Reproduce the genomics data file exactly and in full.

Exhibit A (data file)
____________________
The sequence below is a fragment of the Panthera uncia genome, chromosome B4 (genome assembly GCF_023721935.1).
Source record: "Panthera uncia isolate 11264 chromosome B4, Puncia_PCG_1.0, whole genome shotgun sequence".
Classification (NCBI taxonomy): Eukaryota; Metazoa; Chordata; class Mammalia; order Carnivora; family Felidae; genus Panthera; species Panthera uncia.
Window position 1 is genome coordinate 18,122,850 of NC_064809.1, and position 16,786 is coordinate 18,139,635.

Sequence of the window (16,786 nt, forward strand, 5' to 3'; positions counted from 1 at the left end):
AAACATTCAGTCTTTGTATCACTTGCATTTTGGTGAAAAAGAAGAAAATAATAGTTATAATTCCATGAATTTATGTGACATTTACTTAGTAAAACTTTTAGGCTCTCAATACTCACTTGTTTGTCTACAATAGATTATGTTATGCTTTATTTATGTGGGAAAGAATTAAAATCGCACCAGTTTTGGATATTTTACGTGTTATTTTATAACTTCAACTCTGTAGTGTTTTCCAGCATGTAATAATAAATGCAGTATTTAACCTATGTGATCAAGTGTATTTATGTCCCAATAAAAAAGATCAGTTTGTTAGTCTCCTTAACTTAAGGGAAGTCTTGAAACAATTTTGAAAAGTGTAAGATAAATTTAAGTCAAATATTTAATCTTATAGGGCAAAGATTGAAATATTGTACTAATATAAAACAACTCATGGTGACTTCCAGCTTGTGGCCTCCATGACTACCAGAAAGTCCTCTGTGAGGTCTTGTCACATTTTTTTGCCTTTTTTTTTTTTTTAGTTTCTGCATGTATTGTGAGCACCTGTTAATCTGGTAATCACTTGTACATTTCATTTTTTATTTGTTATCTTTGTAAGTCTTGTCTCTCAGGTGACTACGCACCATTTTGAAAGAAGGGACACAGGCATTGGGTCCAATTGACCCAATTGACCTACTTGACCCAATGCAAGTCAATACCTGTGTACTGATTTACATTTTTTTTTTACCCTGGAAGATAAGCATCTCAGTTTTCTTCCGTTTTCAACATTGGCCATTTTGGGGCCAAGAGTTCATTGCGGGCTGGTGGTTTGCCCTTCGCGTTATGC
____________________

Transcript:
The sequence below is a fragment of the Panthera uncia genome, chromosome B4 (genome assembly GCF_023721935.1).
Source record: "Panthera uncia isolate 11264 chromosome B4, Puncia_PCG_1.0, whole genome shotgun sequence".
Classification (NCBI taxonomy): Eukaryota; Metazoa; Chordata; class Mammalia; order Carnivora; family Felidae; genus Panthera; species Panthera uncia.
Window position 1 is genome coordinate 18,122,850 of NC_064809.1, and position 16,786 is coordinate 18,139,635.

Sequence of the window (16,786 nt, forward strand, 5' to 3'; positions counted from 1 at the left end):
AAACATTCAGTCTTTGTATCACTTGCATTTTGGTGAAAAAGAAGAAAATAATAGTTATAATTCCATGAATTTATGTGACATTTACTTAGTAAAACTTTTAGGCTCTCAATACTCACTTGTTTGTCTACAATAGATTATGTTATGCTTTATTTATGTGGGAAAGAATTAAAATCGCACCAGTTTTGGATATTTTACGTGTTATTTTATAACTTCAACTCTGTAGTGTTTTCCAGCATGTAATAATAAATGCAGTATTTAACCTATGTGATCAAGTGTATTTATGTCCCAATAAAAAAGATCAGTTTGTTAGTCTCCTTAACTTAAGGGAAGTCTTGAAACAATTTTGAAAAGTGTAAGATAAATTTAAGTCAAATATTTAATCTTATAGGGCAAAGATTGAAATATTGTACTAATATAAAACAACTCATGGTGACTTCCAGCTTGTGGCCTCCATGACTACCAGAAAGTCCTCTGTGAGGTCTTGTCACATTTTTTTGCCTTTTTTTTTTTTTTAGTTTCTGCATGTATTGTGAGCACCTGTTAATCTGGTAATCACTTGTACATTTCATTTTTTATTTGTTATCTTTGTAAGTCTTGTCTCTCAGGTGACTACGCACCATTTTGAAAGAAGGGACACAGGCATTGGGTCCAATTGACCCAATTGACCTACTTGACCCAATGCAAGTCAATACCTGTGTACTGATTTACATTTTTTTTTTACCCTGGAAGATAAGCATCTCAGTTTTCTTCCGTTTTCAACATTGGCCATTTTGGGGCCAAGAGTTCATTGCGGGCTGGTGGTTTGCCCTTCGCGTTATGC